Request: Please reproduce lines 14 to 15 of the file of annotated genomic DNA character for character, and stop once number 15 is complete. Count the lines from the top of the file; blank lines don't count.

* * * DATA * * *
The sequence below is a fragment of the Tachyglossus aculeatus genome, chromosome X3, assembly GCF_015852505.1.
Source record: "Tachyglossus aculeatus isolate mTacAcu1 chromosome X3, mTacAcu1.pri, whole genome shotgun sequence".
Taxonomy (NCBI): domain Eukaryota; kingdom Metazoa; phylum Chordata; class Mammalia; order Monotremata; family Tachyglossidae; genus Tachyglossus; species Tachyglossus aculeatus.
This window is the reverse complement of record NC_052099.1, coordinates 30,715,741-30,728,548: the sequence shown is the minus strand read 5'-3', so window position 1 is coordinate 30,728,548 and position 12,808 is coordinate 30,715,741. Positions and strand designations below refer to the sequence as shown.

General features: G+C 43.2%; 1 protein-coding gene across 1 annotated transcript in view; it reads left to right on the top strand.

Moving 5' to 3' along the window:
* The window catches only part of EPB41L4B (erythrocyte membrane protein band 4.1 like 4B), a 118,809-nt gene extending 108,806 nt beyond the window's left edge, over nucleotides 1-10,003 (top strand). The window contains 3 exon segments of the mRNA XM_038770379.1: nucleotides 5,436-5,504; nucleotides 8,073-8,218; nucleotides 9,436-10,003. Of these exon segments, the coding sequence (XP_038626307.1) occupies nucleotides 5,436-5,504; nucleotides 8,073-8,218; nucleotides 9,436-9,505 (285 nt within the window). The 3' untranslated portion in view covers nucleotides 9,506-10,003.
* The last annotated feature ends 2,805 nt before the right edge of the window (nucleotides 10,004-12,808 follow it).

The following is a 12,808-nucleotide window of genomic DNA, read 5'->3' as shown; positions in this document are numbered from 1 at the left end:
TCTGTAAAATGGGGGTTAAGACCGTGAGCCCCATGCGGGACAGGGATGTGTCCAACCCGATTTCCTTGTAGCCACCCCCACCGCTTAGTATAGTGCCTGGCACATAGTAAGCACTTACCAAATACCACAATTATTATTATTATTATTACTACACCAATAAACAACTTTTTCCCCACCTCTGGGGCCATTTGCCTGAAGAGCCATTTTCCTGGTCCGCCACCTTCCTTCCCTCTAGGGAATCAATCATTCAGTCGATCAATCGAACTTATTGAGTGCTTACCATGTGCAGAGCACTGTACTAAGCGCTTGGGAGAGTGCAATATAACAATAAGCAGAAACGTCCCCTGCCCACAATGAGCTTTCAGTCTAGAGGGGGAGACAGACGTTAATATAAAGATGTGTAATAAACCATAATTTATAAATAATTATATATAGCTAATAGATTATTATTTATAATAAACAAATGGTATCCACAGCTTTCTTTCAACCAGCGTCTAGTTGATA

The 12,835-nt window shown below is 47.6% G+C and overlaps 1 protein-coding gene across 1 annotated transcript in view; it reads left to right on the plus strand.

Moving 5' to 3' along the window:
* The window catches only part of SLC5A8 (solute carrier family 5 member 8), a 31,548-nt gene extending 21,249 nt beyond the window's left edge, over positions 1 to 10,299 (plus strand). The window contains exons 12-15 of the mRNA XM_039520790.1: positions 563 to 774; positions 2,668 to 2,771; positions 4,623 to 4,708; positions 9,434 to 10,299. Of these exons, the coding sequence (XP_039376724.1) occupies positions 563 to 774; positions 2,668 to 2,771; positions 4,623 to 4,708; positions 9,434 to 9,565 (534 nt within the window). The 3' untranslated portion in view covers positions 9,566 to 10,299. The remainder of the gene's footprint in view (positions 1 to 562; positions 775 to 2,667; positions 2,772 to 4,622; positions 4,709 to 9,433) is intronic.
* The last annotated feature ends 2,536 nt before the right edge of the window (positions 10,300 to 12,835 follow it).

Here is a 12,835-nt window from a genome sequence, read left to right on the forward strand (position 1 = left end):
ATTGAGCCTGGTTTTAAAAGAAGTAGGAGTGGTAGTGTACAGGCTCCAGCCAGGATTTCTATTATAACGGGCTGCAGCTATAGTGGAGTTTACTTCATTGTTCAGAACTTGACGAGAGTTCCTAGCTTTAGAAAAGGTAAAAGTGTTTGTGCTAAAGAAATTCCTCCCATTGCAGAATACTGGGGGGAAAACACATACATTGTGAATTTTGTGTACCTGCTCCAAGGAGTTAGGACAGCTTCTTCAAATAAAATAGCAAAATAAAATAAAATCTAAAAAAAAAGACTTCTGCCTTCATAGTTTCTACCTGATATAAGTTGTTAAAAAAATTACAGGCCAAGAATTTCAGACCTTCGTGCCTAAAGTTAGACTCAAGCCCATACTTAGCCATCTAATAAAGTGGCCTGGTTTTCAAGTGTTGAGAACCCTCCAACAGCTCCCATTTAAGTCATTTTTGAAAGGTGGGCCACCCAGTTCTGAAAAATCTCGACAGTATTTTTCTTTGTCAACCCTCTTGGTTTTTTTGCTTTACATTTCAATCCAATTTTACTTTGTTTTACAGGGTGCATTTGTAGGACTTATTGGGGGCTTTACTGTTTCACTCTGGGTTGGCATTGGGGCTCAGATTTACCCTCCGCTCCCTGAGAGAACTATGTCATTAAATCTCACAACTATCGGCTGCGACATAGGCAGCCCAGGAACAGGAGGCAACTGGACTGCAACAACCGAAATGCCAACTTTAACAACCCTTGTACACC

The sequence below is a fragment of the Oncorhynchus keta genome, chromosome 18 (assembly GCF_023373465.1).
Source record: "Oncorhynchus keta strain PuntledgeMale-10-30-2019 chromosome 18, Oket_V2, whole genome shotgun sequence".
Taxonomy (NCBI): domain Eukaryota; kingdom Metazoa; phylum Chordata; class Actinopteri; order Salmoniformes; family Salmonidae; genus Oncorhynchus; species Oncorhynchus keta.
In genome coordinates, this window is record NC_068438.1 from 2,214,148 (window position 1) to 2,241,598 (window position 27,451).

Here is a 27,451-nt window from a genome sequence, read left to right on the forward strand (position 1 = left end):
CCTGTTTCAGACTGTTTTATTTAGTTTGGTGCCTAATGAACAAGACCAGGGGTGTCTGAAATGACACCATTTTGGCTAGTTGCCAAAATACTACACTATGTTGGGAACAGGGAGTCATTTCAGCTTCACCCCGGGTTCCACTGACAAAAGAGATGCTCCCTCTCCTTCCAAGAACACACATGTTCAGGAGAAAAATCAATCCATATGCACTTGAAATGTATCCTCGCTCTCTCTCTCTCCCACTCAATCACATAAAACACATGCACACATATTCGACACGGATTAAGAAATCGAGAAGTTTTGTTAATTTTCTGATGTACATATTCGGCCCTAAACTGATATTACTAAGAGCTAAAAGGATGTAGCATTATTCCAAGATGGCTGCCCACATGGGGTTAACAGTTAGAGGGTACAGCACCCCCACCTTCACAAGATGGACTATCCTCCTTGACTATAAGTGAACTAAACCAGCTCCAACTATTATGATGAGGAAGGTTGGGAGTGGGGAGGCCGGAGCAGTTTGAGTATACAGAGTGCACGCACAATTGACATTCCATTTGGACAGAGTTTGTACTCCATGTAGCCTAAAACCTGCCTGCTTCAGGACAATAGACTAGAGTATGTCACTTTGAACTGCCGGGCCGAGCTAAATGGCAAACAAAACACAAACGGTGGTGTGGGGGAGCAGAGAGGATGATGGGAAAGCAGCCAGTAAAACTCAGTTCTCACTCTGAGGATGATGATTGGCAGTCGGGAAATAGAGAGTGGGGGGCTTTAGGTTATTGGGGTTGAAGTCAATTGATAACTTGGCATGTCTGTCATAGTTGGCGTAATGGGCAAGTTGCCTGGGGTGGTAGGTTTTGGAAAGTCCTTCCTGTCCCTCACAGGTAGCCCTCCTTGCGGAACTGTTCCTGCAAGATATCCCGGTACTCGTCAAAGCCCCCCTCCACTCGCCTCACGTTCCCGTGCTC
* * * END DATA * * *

* The last annotated feature ends 2,536 nt before the right edge of the window (positions 10,300 to 12,835 follow it).

Here is a 12,835-nt window from a genome sequence, read left to right on the forward strand (position 1 = left end):